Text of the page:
Access Solutions for Safer Schools: From Simple to Substantial
- By Ron Baer
- December 01, 2022
With school back in full swing, K–12 administrators continue to focus on the critical issue of student, faculty, and staff safety. The goal is creating and securing a positive learning environment where students feel confident enough to fully focus and engage—and at ease enough to enjoy the school experience.
Doing whatever is necessary to prevent another horrendous attack, unfortunately, will remain top of mind for the foreseeable future. But there is hope.
We’ve learned a lot the hard way from these tragedies. What’s become apparent is that there are some very practical and readily available door security solutions that can help. Many are relatively simple and affordable fixes. Others require retrofits for stringent access control and hardened door and glass technologies. In a surprising number of cases, it’s a matter of simply adhering to proper procedures, like making sure perimeter doors are not left unlocked or propped open.
But no one solution fits all or should be considered a panacea. Collaborating with consultants to carefully identify school security needs and gathering expert information from leading sources about product advancements are critical steps toward achieving a higher level of school safety.
Staying Level-Headed in the Midst of Tragedy
Determining the best K–12 door security and access control measures remains a vitally important, evolving, and complex challenge. In the aftermath of an attack at a school, even in a distant city, that challenge quickly ramps up to a heightened sense of urgency. School districts can feel pressure from students, parents, and the community to just “do something.” The push for immediate action is understandable; keeping students safe and secure is among the primary missions of a school. But reacting with haste should not override common sense.
What’s required is a comprehensive security plan produced by a cross-functional team of stakeholders based on a thoughtful, carefully established risk assessment that takes into account the threats and vulnerabilities specific to a school and/or district. The Partner Alliance for Safer Schools (PASS) offers excellent advice and resources on this critical process. Door security solutions consultants, partners and training professionals can also provide invaluable insights and assistance.
Beware of Quick Fixes
Adding to the complexity in recent years is a market that has become inundated with secondary locking devices that can potentially make things far more dangerous for students, or that don’t provide much in the way of effective security. These devices come in the form of various wedges, bars, or additional latches designed to essentially jam a door in place to keep attackers out. But in doing so, they potentially violate fire and safety codes.
Such barricades can also enable dangerous hostage situations and prevent school staff and first responders from opening a door. Fire marshals generally will not sign off on these types of devices. And if they won’t take on that liability, then neither should a school district.
Another troubling fact is that a 2020 study from the National Center on Education Statistics showed that “1 in 4 U.S. public schools still lack classroom doors that can be locked from the inside.” This reflects a bygone era when schools were primarily concerned about burglaries and vandalism and installed doors that could only be locked from the outside.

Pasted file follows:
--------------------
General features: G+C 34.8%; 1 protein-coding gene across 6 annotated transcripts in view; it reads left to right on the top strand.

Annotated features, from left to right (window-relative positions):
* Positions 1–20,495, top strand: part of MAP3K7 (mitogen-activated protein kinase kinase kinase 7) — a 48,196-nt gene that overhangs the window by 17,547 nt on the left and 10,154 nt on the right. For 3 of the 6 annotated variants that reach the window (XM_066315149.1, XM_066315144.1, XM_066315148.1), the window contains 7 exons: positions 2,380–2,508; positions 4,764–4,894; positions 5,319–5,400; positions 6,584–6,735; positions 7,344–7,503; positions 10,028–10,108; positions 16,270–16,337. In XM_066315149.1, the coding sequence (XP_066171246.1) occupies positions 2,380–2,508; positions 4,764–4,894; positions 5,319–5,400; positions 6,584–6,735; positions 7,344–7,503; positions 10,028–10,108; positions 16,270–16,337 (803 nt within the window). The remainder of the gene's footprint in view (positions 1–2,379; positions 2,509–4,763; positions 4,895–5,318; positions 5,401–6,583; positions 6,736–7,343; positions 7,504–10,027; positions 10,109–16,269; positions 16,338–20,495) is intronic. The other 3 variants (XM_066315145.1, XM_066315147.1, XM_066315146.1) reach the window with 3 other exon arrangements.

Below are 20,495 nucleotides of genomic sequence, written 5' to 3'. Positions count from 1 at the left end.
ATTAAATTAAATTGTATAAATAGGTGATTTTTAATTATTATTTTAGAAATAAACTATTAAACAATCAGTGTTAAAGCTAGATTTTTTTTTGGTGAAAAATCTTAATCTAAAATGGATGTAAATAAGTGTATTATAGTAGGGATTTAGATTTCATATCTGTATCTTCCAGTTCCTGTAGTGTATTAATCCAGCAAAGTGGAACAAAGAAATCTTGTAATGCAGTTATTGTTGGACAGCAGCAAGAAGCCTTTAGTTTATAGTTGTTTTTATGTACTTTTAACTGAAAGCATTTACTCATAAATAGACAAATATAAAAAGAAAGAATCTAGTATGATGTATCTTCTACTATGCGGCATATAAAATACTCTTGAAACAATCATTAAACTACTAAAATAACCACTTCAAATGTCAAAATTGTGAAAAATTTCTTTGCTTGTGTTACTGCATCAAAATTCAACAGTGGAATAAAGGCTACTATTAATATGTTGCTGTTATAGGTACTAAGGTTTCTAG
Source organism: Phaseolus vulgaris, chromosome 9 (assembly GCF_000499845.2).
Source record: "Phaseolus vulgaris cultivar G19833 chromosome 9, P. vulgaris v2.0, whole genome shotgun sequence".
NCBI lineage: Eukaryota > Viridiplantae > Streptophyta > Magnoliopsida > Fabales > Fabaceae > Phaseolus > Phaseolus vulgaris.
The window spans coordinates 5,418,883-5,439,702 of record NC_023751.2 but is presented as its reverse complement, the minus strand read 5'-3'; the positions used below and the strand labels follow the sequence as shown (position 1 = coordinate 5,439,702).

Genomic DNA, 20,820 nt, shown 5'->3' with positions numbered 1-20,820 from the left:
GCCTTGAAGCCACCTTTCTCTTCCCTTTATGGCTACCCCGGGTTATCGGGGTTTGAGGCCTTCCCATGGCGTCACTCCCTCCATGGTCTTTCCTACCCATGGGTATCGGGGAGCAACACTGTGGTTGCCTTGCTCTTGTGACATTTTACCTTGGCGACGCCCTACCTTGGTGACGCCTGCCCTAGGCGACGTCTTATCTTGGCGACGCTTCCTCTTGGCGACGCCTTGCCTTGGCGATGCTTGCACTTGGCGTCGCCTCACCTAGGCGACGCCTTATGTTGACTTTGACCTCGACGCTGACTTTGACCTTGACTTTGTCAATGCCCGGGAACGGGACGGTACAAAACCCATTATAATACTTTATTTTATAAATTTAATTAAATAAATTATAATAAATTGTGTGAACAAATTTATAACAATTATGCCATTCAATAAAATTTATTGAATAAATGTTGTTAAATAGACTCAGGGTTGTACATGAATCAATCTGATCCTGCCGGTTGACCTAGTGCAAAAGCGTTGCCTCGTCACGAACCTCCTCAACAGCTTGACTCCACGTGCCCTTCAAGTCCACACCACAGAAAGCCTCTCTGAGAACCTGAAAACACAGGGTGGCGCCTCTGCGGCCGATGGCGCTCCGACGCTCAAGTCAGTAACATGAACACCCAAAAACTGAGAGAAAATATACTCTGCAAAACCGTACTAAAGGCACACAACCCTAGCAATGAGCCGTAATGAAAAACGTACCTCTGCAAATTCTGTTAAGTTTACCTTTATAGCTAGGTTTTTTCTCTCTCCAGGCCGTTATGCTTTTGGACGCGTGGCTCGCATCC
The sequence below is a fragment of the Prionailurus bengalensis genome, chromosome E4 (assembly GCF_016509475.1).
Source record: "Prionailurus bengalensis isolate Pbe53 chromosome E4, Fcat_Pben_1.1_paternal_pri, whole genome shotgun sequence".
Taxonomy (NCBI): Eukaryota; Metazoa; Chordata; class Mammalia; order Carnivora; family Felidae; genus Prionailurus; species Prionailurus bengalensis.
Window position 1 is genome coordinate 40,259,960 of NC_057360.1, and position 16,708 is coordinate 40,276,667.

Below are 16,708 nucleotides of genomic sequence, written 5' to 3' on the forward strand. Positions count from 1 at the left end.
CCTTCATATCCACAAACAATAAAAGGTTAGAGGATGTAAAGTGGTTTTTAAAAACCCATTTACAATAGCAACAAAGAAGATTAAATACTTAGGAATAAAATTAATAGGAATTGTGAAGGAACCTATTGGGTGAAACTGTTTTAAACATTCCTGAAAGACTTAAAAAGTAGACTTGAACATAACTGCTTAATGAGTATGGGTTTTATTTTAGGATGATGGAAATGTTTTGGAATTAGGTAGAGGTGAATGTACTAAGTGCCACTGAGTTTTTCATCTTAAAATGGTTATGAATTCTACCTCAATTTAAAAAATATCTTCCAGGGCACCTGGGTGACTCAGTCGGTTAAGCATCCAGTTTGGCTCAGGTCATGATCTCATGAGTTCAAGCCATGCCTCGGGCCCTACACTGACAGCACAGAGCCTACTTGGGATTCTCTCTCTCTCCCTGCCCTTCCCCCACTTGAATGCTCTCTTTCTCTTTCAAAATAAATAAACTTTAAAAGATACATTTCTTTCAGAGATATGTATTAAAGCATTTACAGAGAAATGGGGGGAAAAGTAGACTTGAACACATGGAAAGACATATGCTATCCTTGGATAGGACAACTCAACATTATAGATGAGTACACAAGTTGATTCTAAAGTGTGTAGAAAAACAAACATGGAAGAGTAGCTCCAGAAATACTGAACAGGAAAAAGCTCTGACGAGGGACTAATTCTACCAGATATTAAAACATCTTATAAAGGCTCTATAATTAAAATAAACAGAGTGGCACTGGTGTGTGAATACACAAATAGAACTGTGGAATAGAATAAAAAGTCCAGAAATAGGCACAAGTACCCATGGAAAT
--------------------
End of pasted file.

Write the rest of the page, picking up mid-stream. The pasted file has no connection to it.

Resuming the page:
After Columbine, schools started switching to locks that could be latched by key from either side of the door. Often referred to as “Columbine” locks, they allow teachers to verify from inside whether a door is securely locked instead of having to risk going into the hallway to test it. While no one can enter from outside when the door is locked, those inside can still use the door lever to exit the room at any time—a fire code requirement. Visual indicators that display “locked” or “unlocked” are also options that can be incorporated.
But as the statistics show, many schools in the country have yet to catch up. While lock conversions can cost several hundred dollars each, they nevertheless provide a basic and very practical line of defense that’s easy to retrofit and well worth implementing as part of a holistic door security and access control plan.
Hardened Specialty Doors
It is a security professional’s job to identify specific school needs and recommend the best solutions to address problems or concerns. A school’s location and vulnerability may make it a good candidate for attack-resistant doors—complete assemblies including the door, frame and door hardware—that comply with the 5-aa10 test standards recommended by the FBI’s Active Shooter Report.
Attack Resistant Openings are made of hollow metal construction and extremely resistant glass inserts and are tested rigorously to ensure that they can withstand an intense four-minute physical attack with the use of hand tools after being shot 60 times with 7.62mm NATO rounds. This extra time helps to keep occupants safe until first responders can neutralize the threat. They’re also designed using lightweight materials so small children can still easily operate them during a normal school day.
Locks and Lockdowns
Another common concern we see during consultation with schools is how to properly conduct lockdown procedures. The issue here is that the narrative on best practices has changed over the past few years.